Collection online


  • Object type

  • Museum number


  • Description

    Glass ribbed bowl; marbled purple; slumped or sagged and the ribs hot-worked with tongs rather than being moulded (hence tell-tale indentations at the top of several of the ribs), then presumably ground and polished.

  • Culture/period

  • Date

    • 1stC
  • Findspot

  • Materials

  • Technique

  • Dimensions

    • Height: 4.5 centimetres
    • Diameter: 13 centimetres
    • Weight: 256 grammes
  • Curator's comments

    This class of bowls have hitherto been regarded as being dipped in a mould, hence are usually referred to in the literature as "moulded ribbed bowls" or "pillar moulded bowls". However, experiments and demonstrations by English glass-workers at the 2003 AIHV conference at Imperial College London suggests that they were entirely hand-made, the ribs being pulled and trimmed with pincers and blades while the glass was hot and slumped over a stone former. Tell-tale signs of this are the indentations at the tops of the ribs or occasionally a subtle rippling between the raised ribs, where the glass has been gathered to form the ribs.
    This is a Roman import which was excavated by Captain Higham in the 1960s, and exported by him from Bahrain in 1968 before the passing of antiquities legislation. A similar Roman ribbed marbled blue glass bowl was found at Radnage in Buckinghamshire (BM, P&EE 1923-6-5,1); plain coloured glass examples (either complete or fragmentary) have been found throughout the Roman Empire and at several other sites to the east, including Nineveh, Assur, ed-Dur, Begram and sites in Southern Arabia, suggesting that they were traded fairly widely for which their relative robusticity would have made them very suitable. Their function is uncertain although David Grose suggested at the 2003 AIHV conference that they were a symbol of Roman food production, provocatively associated with a Roman recipe for uncooked porridge (paper delivered 8 September 2003).Many similar known in Roman world; examples include Christie's (NY), Antiquities sale, 8 June 2005, lot 122 = ex-Winfield Smith collection.


  • Bibliography

    • During Caspers E C L 1980a p. 14, fig. 6a, pls XXV: 1-2, XXVI: 1-2 bibliographic details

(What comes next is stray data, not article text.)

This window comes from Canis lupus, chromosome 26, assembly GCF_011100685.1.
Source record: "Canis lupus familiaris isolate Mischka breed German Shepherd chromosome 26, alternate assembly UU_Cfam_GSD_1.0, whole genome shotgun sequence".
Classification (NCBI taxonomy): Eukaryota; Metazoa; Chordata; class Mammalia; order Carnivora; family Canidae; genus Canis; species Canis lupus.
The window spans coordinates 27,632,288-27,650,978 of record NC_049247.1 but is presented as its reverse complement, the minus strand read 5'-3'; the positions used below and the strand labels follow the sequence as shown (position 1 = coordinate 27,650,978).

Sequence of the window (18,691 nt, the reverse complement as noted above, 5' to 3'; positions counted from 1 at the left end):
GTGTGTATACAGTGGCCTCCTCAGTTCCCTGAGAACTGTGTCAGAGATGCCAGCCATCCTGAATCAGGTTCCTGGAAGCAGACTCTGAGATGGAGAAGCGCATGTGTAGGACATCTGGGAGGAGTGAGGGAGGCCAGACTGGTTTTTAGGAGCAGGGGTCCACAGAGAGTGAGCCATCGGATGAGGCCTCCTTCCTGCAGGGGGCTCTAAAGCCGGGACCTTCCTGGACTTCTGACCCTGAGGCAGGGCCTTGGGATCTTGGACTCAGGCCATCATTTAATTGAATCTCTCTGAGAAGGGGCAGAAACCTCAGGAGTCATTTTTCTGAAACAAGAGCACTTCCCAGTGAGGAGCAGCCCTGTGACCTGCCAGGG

• Simpson 2000a p. 34 bibliographic details
    • During Caspers E C L 1974a p.148, fig. 5a bibliographic details
  • Location

    Not on display

  • Exhibition history

    2015 30 May - 13 Sep, Segedunum, Tyne & Wear 'Roman Empire: Power + People' 2015 24 Jan - 10 May, McManus Galleries, Dundee 'Roman Empire: Power + People' 2014 -2015, 20 Sep - 4 Jan, Leeds City Museum, Leeds 'Roman Empire: Power + People' 2014, 15 May - 31 Aug, Herbert Museum, Coventry 'Roman Empire: Power + People' 2014, 25 Jan - 27 Apr, Norwich Castle Museum and Art Gallery, Norwich 'Roman Empire: Power + People' 2013 - 2014, 21 Sep - 05 Jan, Bristol Museum and Art Gallery, Bristol 'Roman Empire: Power + People' 2006 13 Apr-23 Dec, BM, G2/168. 2001, BM, G52/IRAN/13/3 2000, London, Brunei Gallery SOAS, 'Traces of Paradise: Archaeology of Bahrain'

  • Condition

    Complete; entire base and lower portion are covered with a thick black burnt material.

  • Acquisition name

  • Acquisition date


  • Acquisition notes

    Excavated by Captain Higham in the 1960s, and exported by him from Bahrain in 1968 before the passing of antiquities legislation. Collection deposited on 26 July 1971, when itemised as "18 pottery vessels, 1 pottery plug (?), 2 glass vessels, 2 strings of beads, 2 boxes of fragments" (deposit book entry 2693).

  • Department

    Middle East

  • Registration number



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Object reference number: WCO29916

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